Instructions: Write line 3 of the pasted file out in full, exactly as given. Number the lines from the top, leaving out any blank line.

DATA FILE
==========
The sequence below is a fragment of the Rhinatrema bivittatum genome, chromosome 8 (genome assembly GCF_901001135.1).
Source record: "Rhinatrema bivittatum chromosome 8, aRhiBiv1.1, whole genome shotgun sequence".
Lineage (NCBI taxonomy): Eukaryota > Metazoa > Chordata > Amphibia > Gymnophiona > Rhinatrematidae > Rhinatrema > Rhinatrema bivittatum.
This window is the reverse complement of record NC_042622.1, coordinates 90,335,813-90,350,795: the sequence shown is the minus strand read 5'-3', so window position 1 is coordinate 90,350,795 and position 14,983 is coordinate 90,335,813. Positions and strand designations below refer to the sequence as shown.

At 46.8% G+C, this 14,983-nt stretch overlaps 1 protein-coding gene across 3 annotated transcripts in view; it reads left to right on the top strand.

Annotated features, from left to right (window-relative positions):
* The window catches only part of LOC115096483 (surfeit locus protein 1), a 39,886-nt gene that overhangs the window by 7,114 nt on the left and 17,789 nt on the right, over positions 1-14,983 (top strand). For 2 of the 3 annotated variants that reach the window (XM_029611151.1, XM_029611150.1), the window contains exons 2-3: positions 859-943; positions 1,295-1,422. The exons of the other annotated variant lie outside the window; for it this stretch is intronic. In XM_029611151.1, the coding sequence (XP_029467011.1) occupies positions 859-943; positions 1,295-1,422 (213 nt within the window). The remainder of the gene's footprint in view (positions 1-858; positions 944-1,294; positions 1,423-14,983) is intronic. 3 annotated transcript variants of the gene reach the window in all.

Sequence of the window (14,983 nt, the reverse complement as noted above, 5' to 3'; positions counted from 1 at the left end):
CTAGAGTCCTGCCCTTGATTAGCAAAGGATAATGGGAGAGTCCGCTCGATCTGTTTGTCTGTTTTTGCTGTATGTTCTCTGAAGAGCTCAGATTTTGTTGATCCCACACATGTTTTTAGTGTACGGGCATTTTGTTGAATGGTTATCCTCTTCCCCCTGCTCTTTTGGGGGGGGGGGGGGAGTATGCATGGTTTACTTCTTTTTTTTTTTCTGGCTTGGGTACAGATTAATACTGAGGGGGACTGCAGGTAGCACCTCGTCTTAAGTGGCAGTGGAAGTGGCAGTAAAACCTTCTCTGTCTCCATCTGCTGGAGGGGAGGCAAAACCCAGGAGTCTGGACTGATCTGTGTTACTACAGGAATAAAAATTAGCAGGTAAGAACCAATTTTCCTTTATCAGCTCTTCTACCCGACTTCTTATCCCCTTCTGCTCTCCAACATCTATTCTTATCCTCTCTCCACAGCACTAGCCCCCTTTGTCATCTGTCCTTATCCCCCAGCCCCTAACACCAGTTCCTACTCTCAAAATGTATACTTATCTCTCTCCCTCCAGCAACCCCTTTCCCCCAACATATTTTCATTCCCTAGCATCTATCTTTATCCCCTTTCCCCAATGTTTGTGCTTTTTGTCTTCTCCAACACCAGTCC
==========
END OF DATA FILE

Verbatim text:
Lineage (NCBI taxonomy): Eukaryota > Metazoa > Chordata > Amphibia > Gymnophiona > Rhinatrematidae > Rhinatrema > Rhinatrema bivittatum.